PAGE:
Tag: education

MaWSIG Meetup – Questions from Editors

MaWSIG Meetup – Questions from Editors

On Saturday 14th January, I hosted a Meetup for the Materials Writing Special Interest Group of IATEFL. The idea was to enable some informal networking for anyone in the area who is involved in writing ELT materials.

One of the activities we did involved editors/publishers and teachers/writers posing questions for each other on posters, and then adding their individual answers to the “other side’s” poster.

IMAG0051[1].jpgTo share some of the insights beyond our cosy meetup in Germany, I’ve decided to type up the questions and answers here on my blog. So let’s start with the questions posed by editors and publishers:

  • How regularly would you like to have contact with the editor(s) of a project you’re working on? And what’s the best way to keep in touch?

– by email, or phone calls at pre-arranged times.

– by email, not via CMS!

  • What makes a schedule achieveable?

– advanced planning

– involve writer in negotiating deadlines

– time of year – respect teachers’ other commitments during term time

  • What characterizes the optimal brief?

– sample of how material should be submitted, or a template

– realistic and clear

– not too many stakeholders

– best to talk through together, not just send document

  • How can we help you find out more about the target audience?

– provide contact o teachers/schools/advisors

– set up focus groups

– provide info on curriculum, or previously published materials

  • How can we encourage teachers to use our materials?

– poss. make videos of example lessons showing how the materials can be employed or adapted

– specific materials in terms of students’ content learning (rather than general textbooks), e.g. for us on literature/linuistics/culture studies

– make mix & match units available

– attractive design for learners – put less on a page instead of cramming in as much as possible

– make them adaptable

– provide pdfs

  • What can a publisher or an editor do to make you want to keep working for them (besides pay you lots of money)?

– regular work

– reasonable workload & deadlines

– no projects at busy times of year

– pay in advance for work, rather than on the basis of books sold

– make communication as efficient as possible

– show appreciation & respect for writers’ time and work

IMAG0046[1].jpg

Are you involved in ELT materials writing? Do you have more questions from the editors’/publishers’ perspective? Or answers to these questions from a teacher’s/writer’s perspective? Add your thoughts in the comments below!

Advertisement
It’s boring only hearing from the same few students! – Encouraging Oral Participation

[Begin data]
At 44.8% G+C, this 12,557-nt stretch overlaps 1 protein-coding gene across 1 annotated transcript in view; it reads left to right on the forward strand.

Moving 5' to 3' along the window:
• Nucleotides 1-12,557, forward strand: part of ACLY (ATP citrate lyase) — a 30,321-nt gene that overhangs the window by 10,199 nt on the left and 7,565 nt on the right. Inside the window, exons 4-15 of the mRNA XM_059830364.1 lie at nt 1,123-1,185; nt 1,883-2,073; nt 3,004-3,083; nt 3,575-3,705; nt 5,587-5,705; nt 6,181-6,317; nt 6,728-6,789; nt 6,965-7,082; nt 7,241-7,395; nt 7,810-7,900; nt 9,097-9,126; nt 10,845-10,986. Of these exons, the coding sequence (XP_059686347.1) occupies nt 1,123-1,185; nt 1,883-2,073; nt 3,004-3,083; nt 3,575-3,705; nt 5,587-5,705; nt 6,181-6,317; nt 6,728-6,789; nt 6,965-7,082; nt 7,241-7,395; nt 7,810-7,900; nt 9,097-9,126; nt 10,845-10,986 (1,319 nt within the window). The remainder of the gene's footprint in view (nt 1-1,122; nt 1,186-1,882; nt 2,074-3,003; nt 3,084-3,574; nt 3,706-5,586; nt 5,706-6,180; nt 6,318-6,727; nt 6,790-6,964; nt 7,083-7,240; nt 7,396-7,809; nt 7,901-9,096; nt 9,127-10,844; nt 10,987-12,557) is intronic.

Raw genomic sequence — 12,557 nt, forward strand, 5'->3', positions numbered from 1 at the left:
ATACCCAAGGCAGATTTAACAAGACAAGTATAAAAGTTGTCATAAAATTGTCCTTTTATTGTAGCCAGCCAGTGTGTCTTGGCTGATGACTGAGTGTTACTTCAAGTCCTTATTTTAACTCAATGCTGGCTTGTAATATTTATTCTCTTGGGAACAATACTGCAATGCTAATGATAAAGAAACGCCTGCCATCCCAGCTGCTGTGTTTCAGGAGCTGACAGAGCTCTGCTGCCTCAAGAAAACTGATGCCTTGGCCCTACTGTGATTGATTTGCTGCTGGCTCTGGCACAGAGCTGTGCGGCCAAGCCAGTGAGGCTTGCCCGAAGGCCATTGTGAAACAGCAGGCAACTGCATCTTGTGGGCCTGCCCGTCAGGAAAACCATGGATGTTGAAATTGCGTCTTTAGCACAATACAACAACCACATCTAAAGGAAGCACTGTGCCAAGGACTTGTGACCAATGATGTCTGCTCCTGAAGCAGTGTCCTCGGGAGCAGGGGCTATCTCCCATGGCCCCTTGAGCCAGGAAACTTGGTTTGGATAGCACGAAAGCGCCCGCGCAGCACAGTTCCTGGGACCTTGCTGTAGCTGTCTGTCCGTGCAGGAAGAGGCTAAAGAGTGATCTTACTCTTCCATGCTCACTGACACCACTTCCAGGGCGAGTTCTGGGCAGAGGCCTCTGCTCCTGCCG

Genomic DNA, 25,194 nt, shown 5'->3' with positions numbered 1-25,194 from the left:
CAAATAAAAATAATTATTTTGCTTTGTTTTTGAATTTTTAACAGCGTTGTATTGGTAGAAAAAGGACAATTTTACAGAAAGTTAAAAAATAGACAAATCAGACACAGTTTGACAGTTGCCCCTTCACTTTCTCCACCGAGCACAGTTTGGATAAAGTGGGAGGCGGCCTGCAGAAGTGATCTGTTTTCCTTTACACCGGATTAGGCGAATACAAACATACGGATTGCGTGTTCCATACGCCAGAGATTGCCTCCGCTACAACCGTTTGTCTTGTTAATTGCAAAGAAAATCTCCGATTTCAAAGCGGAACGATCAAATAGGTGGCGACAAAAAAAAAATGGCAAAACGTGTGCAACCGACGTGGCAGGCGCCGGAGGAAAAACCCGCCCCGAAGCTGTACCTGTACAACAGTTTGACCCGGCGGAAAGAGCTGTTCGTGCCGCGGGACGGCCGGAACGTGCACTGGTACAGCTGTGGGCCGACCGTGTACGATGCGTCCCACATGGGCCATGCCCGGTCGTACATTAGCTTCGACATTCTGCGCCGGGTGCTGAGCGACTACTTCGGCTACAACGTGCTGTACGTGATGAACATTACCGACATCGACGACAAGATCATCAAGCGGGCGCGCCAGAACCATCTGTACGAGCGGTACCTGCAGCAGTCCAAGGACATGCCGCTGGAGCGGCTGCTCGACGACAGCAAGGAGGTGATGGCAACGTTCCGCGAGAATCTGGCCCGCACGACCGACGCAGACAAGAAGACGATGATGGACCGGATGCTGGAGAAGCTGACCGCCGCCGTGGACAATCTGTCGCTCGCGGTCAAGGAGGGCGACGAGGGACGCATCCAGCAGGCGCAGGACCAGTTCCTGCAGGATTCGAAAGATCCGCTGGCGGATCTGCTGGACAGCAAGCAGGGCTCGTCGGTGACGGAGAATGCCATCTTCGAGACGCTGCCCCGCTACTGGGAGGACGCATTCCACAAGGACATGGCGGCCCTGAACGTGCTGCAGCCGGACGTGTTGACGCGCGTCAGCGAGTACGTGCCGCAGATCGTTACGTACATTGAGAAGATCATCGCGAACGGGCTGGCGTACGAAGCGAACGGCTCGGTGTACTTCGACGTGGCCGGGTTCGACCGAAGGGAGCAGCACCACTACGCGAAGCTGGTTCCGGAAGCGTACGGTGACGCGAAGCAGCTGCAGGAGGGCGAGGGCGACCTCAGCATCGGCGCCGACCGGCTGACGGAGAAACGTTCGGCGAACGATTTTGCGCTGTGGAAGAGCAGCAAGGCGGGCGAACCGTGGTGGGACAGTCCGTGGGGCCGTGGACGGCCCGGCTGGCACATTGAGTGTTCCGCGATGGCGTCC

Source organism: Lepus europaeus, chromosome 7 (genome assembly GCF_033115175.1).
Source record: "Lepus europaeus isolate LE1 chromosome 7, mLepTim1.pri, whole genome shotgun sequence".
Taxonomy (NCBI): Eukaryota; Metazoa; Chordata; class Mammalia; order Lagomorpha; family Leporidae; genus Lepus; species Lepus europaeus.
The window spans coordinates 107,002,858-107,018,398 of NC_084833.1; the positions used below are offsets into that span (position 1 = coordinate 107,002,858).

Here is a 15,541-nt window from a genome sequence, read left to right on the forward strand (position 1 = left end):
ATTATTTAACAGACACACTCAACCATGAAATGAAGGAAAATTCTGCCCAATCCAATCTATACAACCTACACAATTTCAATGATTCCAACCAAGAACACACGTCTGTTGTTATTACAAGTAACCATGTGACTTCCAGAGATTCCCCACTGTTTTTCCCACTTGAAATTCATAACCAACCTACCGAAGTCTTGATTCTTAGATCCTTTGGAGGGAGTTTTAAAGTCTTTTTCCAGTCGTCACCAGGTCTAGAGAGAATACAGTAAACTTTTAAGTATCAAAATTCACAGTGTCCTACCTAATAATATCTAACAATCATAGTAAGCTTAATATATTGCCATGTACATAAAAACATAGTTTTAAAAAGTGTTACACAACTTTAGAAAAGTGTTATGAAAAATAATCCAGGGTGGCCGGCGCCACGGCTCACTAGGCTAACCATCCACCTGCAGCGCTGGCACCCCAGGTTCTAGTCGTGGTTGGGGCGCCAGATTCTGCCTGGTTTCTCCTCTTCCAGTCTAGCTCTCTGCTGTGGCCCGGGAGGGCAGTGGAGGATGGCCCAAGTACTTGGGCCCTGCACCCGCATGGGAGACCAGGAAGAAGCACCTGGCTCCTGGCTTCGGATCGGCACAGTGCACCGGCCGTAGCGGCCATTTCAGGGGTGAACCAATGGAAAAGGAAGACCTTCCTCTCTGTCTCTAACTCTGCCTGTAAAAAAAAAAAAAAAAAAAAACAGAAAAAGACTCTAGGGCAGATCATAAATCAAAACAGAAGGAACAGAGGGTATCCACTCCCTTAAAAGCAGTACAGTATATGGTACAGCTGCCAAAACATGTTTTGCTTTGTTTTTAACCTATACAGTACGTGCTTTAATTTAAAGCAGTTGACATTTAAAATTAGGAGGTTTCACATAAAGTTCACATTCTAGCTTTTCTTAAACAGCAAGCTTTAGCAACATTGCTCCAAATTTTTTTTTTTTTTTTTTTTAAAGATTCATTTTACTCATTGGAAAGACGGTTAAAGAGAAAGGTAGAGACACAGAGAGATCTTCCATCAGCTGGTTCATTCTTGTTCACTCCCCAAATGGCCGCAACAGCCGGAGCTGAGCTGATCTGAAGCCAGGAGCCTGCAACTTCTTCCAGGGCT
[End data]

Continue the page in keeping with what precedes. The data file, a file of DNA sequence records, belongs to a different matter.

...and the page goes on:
It’s boring only hearing from the same few students! – Encouraging Oral Participation

Recently, a colleague observed my grammar class. The 30 learners are B2-C1 level and the class is required for their degree programme (English Studies). I usually set up my gramamr classes so that the activities build on each other to move from re-capping basic points to more advanced fineties of certain structures, so we discuss answers to exercises together to check everyone has understood before we move forward.

Usually, I do think-pair-share, or check answers in plenum. But often only a few students volunteer to share their answers with the class and I end up trying to coax the others into speaking.

I’d never really noticed before, but my colleague pointed out that I often say “It’s boring only hearing from the same few students!” He suggested that this might make those who volunteer to contribute feel that they are boring or should not put their hands up so often: the opposite effect of what I’m trying to achieve. And so I am trying to think of new things to say, of new ways to encourage the others to share their answers. 

So far, I’ve tried “Let’s hear from someone new” and things like “Let’s hear from someone in the back row”. I sometimes also call on individual students, but I often have the feeling that they don’t like being put on the spot like that…

And so this blog post is rather a plea – please help! What else can I say or do to encourage other students to volunteer to share their answers in plenum?? Please write your suggestions below!!

British Council Teaching for Success – My Webinar

British Council Teaching for Success – My Webinar

Here are the slides (inc. references) from my talk yesterday as part of the British Council’s “Teaching for Success” online conference. This talk takes research into feedback practices & translates it into practical ideas for classroom application!

Click here for Slides.

Link to the recorded talk: http://britishcouncil.adobeconnect.com/p424b8xlubb/

Abstract: Providing meticulous correction of errors and hand-written summaries on each student’s text can be time-consuming, and often seems less effective than desired. However, many teachers cannot access relevant publications discussing alternative feedback strategies, and remain unsure about which more time-efficient procedures might be applicable in their context. For this reason, this talk aims to discuss various strategies for assessing and giving feedback on EFL learners’ written work, which I have collected from recent publications, have applied and evaluated in my own teaching, and would like to share with fellow ELT practitioners.